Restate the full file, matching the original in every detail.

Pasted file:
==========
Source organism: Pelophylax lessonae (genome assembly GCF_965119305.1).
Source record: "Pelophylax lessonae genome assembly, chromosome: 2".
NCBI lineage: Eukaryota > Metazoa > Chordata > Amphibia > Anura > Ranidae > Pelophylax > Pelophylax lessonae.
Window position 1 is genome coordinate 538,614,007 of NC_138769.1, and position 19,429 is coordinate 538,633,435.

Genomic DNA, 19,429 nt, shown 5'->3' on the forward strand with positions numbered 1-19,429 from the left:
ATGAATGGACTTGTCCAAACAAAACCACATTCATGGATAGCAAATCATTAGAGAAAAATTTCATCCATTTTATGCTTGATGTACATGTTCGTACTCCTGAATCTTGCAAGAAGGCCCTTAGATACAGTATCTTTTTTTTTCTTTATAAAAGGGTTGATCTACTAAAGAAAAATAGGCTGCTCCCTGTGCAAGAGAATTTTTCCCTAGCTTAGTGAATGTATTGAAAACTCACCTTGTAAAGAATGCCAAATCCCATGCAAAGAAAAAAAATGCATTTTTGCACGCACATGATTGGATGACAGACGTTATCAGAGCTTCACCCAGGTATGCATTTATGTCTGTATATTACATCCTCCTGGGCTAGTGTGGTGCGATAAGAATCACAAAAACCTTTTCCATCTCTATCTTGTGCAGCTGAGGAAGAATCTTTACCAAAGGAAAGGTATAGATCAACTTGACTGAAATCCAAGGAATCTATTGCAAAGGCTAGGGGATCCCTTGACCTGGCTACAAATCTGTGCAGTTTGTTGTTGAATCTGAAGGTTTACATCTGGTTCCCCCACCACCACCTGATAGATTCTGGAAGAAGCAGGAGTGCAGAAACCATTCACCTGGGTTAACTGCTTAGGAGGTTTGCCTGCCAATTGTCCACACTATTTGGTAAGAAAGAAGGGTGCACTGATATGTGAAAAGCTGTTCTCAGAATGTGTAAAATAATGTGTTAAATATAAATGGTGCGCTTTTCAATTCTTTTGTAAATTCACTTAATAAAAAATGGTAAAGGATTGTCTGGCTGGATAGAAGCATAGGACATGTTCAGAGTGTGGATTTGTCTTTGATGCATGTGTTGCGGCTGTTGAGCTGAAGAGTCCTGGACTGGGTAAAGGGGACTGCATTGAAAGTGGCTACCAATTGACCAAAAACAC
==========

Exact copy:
Source organism: Pelophylax lessonae (genome assembly GCF_965119305.1).
Source record: "Pelophylax lessonae genome assembly, chromosome: 2".
NCBI lineage: Eukaryota > Metazoa > Chordata > Amphibia > Anura > Ranidae > Pelophylax > Pelophylax lessonae.
Window position 1 is genome coordinate 538,614,007 of NC_138769.1, and position 19,429 is coordinate 538,633,435.

Genomic DNA, 19,429 nt, shown 5'->3' on the forward strand with positions numbered 1-19,429 from the left:
ATGAATGGACTTGTCCAAACAAAACCACATTCATGGATAGCAAATCATTAGAGAAAAATTTCATCCATTTTATGCTTGATGTACATGTTCGTACTCCTGAATCTTGCAAGAAGGCCCTTAGATACAGTATCTTTTTTTTTCTTTATAAAAGGGTTGATCTACTAAAGAAAAATAGGCTGCTCCCTGTGCAAGAGAATTTTTCCCTAGCTTAGTGAATGTATTGAAAACTCACCTTGTAAAGAATGCCAAATCCCATGCAAAGAAAAAAAATGCATTTTTGCACGCACATGATTGGATGACAGACGTTATCAGAGCTTCACCCAGGTATGCATTTATGTCTGTATATTACATCCTCCTGGGCTAGTGTGGTGCGATAAGAATCACAAAAACCTTTTCCATCTCTATCTTGTGCAGCTGAGGAAGAATCTTTACCAAAGGAAAGGTATAGATCAACTTGACTGAAATCCAAGGAATCTATTGCAAAGGCTAGGGGATCCCTTGACCTGGCTACAAATCTGTGCAGTTTGTTGTTGAATCTGAAGGTTTACATCTGGTTCCCCCACCACCACCTGATAGATTCTGGAAGAAGCAGGAGTGCAGAAACCATTCACCTGGGTTAACTGCTTAGGAGGTTTGCCTGCCAATTGTCCACACTATTTGGTAAGAAAGAAGGGTGCACTGATATGTGAAAAGCTGTTCTCAGAATGTGTAAAATAATGTGTTAAATATAAATGGTGCGCTTTTCAATTCTTTTGTAAATTCACTTAATAAAAAATGGTAAAGGATTGTCTGGCTGGATAGAAGCATAGGACATGTTCAGAGTGTGGATTTGTCTTTGATGCATGTGTTGCGGCTGTTGAGCTGAAGAGTCCTGGACTGGGTAAAGGGGACTGCATTGAAAGTGGCTACCAATTGACCAAAAACAC